Although I'm along time supporter of the right of women to control their own reproduction, I'm also a supporter of the traditional liberal principle of freedom of conscience. I must object to the argument that pharmacists, or any professionals, need to subordinate their personal moral beliefs to the duties of their profession. I'm not sure what theory of professionalism, or what account of professional duties underlies such a view, but it seems at odds with the notion that a professional is supposed to cultivate personal integrity. Is a professional who lacks the courage of her own convictions someone we should trust to safeguard our intersts?
Mr. Koepp, yours is the most valid expression of objection I can find in this discussion. Certainly, it is the expectation of a profession to define personal integrity and we spend semesters drumming this into medical and pharmacy students. And you very correctly note that the concept of objection due to conscience is a basic tenet of liberal philosophy. The difficult question here is that once a therapy is approved by a federal governing body, assuming after both medical and moral discussions, should the pharmacist be required to bow to the professional responsibility to the patient?
We're now talking idealism - in reality, the best situation is for there to be room for conscientious objection of individual professionals AND options for women who would rather use EC than have an abortion later. Unfortunately, the paucity of pharmacists holding this wide spectrum of beliefs puts women in rural areas at a disadvantage where they might be at the mercy of a single pharmacist with an EC-refusal philosophy.
Because we are talking about federal and state laws and the good of public health, one cannot help but be compelled by the previous commentor about the lack of freedom within the military. So, does federal approval of a pharmacotherapy constitute an "order" to licensed pharmacy professionals?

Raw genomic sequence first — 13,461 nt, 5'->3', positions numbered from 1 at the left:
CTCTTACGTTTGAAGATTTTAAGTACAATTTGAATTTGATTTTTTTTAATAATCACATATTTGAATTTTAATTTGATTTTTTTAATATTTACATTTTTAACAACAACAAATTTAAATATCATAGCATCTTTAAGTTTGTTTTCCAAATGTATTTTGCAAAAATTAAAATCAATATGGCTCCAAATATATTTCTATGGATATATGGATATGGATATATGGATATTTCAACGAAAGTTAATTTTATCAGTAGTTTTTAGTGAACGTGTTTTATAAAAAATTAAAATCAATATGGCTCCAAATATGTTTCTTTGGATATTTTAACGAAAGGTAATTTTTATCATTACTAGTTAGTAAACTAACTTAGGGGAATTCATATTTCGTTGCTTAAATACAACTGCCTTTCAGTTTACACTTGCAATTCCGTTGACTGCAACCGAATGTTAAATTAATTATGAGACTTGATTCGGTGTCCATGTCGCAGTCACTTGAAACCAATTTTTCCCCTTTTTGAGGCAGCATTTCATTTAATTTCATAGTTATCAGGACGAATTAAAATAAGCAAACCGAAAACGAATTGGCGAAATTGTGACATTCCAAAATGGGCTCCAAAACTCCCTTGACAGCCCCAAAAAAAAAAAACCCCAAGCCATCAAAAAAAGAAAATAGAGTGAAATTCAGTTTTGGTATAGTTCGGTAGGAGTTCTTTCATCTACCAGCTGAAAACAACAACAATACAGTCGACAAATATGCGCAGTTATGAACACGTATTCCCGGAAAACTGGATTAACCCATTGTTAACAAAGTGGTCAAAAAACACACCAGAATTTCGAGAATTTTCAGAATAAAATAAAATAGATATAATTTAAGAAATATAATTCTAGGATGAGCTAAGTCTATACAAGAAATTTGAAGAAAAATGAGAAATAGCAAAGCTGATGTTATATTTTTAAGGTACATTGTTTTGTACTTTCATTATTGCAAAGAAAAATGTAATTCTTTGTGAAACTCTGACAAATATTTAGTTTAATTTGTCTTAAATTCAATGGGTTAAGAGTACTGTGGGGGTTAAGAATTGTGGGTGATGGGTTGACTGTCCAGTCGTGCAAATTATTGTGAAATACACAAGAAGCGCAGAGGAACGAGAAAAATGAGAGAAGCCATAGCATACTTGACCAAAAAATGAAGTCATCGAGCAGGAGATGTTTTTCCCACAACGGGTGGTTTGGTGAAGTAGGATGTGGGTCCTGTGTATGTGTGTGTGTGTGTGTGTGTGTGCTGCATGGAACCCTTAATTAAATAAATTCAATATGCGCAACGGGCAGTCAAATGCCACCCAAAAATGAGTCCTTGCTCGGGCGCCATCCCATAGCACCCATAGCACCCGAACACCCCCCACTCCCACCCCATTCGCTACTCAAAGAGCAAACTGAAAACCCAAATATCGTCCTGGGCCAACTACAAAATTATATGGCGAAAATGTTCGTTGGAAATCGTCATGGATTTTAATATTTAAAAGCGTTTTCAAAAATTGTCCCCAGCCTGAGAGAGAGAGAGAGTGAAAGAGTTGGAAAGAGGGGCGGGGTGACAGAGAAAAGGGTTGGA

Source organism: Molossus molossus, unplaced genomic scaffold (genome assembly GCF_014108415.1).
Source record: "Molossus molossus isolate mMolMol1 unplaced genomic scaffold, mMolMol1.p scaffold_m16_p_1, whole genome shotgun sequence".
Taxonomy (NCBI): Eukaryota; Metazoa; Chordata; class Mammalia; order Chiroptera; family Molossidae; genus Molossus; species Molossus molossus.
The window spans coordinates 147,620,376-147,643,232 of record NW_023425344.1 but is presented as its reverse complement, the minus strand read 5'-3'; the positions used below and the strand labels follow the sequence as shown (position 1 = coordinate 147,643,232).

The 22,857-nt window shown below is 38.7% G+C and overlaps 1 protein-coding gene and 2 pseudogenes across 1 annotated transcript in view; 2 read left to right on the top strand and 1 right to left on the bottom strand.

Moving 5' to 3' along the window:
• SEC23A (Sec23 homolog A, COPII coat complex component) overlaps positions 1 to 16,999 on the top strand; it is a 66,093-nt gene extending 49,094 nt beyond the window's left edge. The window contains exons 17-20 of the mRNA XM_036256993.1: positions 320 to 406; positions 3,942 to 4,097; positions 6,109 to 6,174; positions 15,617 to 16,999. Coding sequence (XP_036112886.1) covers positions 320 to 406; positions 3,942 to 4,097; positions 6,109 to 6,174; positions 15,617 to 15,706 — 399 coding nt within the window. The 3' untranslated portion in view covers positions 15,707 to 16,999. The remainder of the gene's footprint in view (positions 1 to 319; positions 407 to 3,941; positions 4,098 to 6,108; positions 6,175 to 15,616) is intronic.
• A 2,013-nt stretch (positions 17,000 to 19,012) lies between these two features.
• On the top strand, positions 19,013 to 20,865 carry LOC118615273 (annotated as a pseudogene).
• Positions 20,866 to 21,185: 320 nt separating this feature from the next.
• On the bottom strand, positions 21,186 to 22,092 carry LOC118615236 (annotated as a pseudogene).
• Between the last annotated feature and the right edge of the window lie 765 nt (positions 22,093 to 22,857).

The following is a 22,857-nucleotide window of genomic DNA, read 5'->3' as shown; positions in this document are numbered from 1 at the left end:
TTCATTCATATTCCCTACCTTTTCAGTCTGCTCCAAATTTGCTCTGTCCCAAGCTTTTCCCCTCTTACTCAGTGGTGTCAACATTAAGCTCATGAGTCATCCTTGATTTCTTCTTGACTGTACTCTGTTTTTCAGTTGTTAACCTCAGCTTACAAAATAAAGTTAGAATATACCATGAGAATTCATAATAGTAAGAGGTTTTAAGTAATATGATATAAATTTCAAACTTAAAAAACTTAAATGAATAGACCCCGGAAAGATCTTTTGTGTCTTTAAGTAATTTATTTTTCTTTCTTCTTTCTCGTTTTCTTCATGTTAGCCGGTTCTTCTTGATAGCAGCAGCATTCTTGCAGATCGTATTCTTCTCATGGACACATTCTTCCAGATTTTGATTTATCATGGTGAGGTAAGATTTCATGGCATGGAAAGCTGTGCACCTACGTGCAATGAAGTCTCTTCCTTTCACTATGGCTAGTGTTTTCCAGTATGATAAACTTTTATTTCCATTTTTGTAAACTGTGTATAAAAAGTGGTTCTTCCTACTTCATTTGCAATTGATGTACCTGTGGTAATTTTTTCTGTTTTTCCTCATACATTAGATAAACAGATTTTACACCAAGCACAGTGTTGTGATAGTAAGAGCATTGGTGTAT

I think questions about the duties of healthcare professionals need to be sensitive to nuances of notions like "medically indicated" and "therapeutic interventions." While it is obvious that control of reproduction can be medically indicated, and thus serve the therapeutic goal of preventing or ameliorating pathological conditions, usually this is not the case. The question, then, is whether the role obligations of healthcare professionals extend to the provision of non-medically indicated interventions. Federal approval of a pharmacological agent certainly doesn't constitute an "order" analogous to a "medical order" that reflects an informed judgment about "medical indications."
I think it is "realistic" to look for a way to respect both the right of women to control their own bodies and the right of conscience claimed by some pharmacists. And I don't think we have to look very far. If the FDA would follow the recommendations of it's own reviewers and make Plan B available over the counter, women would have more and better access than they now do to Plan B, and pharmacists' objections to dispensing it would be mooted. It's the FDA that should be the object of our wrath.
In the UK, EHC is widely accepted, and there have been few cases of pharmacists refusing to supply, though there were cases of pharmacies being boycotted when it was first introduced as a pharmacy only medicine. The RPSGB's code of ethics does allow pharmacists to refuse to dispense or sell medication on ethical grounds, but they must provide information on where to obtain the product. This seems reasonable to me.
Could you clarify what over the counter means in the USA? In the UK we have three classes of medicines - prescription only, pharmacy only (i.e. available without a prescription but only from a pharmacy under the pharmacist's supervision) and general sales list (can be sold from anywhere that can be closed to the public).
In the USA, when a drug is available "over the counter," it can be sold in virtually any venue. If emergency contraception gained OTC status, it would quickly become available in neighborhood grocery stores, just like most cold remedies.
My personal opinion is that if a drug can be safely and effectively self-administered, there's no good reason to require people to go to a physician or a pharmacist to get it. There seem to me to be two social forces working against reason here -- first, a lot of people haven't come to grips with human sexuality and, second, the tendency to "medicalize" all sorts of human problems.
1. The emergency contraception link is broken. Here is an updated reference so you can fix the link:
2. Just a side note: It is really good news that EC is now available over the counter, although EC should be available over-the-counter at any age. Access to a full range of SRH services is even more important to any patient under 17 who needs them.
3. As for "conscientious objection," you pretty much nailed it. I am a pacifist, so I didn't join the military. Problem solved.
Nobody is drafting people to be pharmacists.